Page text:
Tyson Foods is launching an in-plant educational and career development pilot program that provides workers with jobs skills training and workforce certifications beginning this year at no cost to workers.
Workers in Tyson’s Green Forest and Berryville plants are among the facilities in the initial pilot program. The Upward Pathways training opportunities in Arkansas are offered in partnership with North Arkansas College in Harrison. Other plants in the pilot include: Albertville, Ala., Portland, Ind., Finney, Kan., Dakota City, Neb., Goodlettsville, Tenn., Seguin, Texas, and Council Bluffs, Iowa. In each of the pilots Tyson is working with a community college to deliver the training program.
Tyson said the education program in conjunction with higher education is aimed at establishing a standardized promotional pathway for employees. Areas of focus for the curriculum include digital fluency, soft skills training such as time management and leadership skills.
“Our team members are the most important part of our business, and we view it as our responsibility to provide opportunities to grow and thrive in their careers,” said John Tyson, chief sustainability officer of Tyson Foods. “We’re excited to launch Upward Pathways as the next step from Upward Academy, which has seen tremendous success in providing resources to team members to help them take control of their own development and professional growth.”
Tyson tapped Anson Green to lead the Upwards Pathways program. Green joined Tyson last year after seven years serving as the state director for adult education and literacy for the state of Texas.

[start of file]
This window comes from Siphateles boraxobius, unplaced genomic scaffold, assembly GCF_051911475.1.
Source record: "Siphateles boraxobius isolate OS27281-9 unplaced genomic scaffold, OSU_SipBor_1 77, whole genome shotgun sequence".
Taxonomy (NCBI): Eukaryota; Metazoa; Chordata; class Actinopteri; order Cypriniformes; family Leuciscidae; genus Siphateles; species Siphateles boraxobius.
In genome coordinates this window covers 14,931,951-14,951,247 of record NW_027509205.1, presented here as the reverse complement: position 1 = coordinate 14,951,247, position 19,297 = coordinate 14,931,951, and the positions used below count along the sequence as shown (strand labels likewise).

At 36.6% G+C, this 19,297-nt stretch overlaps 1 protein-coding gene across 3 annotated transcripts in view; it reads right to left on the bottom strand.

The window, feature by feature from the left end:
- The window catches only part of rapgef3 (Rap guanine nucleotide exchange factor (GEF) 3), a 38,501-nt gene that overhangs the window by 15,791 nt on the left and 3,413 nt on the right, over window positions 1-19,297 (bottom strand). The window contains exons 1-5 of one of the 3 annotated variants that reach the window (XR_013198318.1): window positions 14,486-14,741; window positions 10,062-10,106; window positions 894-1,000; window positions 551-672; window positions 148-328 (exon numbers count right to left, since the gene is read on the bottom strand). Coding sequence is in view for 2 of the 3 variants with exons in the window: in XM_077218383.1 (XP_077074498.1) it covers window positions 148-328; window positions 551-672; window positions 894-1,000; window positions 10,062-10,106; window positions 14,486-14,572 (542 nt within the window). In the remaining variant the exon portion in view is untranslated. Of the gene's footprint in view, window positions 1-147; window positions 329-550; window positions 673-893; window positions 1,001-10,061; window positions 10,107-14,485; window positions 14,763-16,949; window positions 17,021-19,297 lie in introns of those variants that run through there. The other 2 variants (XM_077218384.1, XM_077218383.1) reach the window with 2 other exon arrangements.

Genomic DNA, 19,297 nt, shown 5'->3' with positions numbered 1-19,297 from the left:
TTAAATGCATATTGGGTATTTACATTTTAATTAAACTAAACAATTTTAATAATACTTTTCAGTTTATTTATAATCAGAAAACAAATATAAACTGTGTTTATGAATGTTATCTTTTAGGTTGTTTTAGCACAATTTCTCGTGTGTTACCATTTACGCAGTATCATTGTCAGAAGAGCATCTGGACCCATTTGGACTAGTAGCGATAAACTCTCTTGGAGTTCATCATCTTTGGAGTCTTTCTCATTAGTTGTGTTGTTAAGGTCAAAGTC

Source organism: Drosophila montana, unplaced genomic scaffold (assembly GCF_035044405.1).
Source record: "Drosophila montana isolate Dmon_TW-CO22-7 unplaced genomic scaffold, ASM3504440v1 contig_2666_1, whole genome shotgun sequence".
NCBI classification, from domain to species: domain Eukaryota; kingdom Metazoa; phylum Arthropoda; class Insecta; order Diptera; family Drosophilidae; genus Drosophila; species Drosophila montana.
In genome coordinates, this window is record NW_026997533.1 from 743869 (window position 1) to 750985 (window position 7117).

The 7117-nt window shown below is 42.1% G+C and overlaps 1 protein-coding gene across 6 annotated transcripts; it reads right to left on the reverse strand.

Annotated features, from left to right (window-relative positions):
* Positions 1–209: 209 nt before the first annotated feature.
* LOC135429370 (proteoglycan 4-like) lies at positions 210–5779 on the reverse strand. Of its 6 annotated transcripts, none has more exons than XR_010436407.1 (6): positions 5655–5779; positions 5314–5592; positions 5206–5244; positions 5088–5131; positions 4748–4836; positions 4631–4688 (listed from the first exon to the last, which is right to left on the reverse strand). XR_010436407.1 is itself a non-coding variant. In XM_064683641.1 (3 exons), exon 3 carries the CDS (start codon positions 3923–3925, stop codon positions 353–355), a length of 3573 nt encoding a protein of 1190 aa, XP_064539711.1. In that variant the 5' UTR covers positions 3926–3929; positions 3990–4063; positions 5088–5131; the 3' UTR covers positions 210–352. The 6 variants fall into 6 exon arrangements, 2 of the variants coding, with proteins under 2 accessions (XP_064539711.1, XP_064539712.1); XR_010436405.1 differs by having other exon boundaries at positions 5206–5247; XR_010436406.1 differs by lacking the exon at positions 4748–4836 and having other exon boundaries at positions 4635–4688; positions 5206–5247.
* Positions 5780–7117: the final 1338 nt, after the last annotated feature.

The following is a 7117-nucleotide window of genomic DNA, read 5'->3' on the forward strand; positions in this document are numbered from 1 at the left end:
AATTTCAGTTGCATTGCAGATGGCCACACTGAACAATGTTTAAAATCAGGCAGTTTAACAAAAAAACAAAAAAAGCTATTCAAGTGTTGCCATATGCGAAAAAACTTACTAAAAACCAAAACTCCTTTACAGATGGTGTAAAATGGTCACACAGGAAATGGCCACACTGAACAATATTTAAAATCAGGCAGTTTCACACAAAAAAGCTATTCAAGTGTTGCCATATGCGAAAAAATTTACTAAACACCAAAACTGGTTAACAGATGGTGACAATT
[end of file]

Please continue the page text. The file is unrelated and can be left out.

“The goal of Upward Pathways is to identify and grow the untapped talent in our frontline workforce,” said Green.
Tyson said Upward Pathways compliment the Upward Academy program the company has offered for many years. The Upward Academy is in use in 59 Tyson plants and continues to grow as plant workers seek to complete high school diplomas, learn more English, acquire citizenship and improve digital and financial literacy.
The competitive labor market is a challenge for Tyson Foods and manufacturing in general. The pandemic has been a huge disruption but has not changed the need for a skilled production manufacturing labor force, said Mike Harvey, chief operating officer with the Northwest Arkansas Council.
“This seems like a more sound investment than perhaps spending to recruit people from elsewhere. Investing in workforce training instills loyalty, allows for planting more roots and it demonstrates a belief in employees that also allows for promoting from within the company ranks,” Harvey told Talk Business & Politics.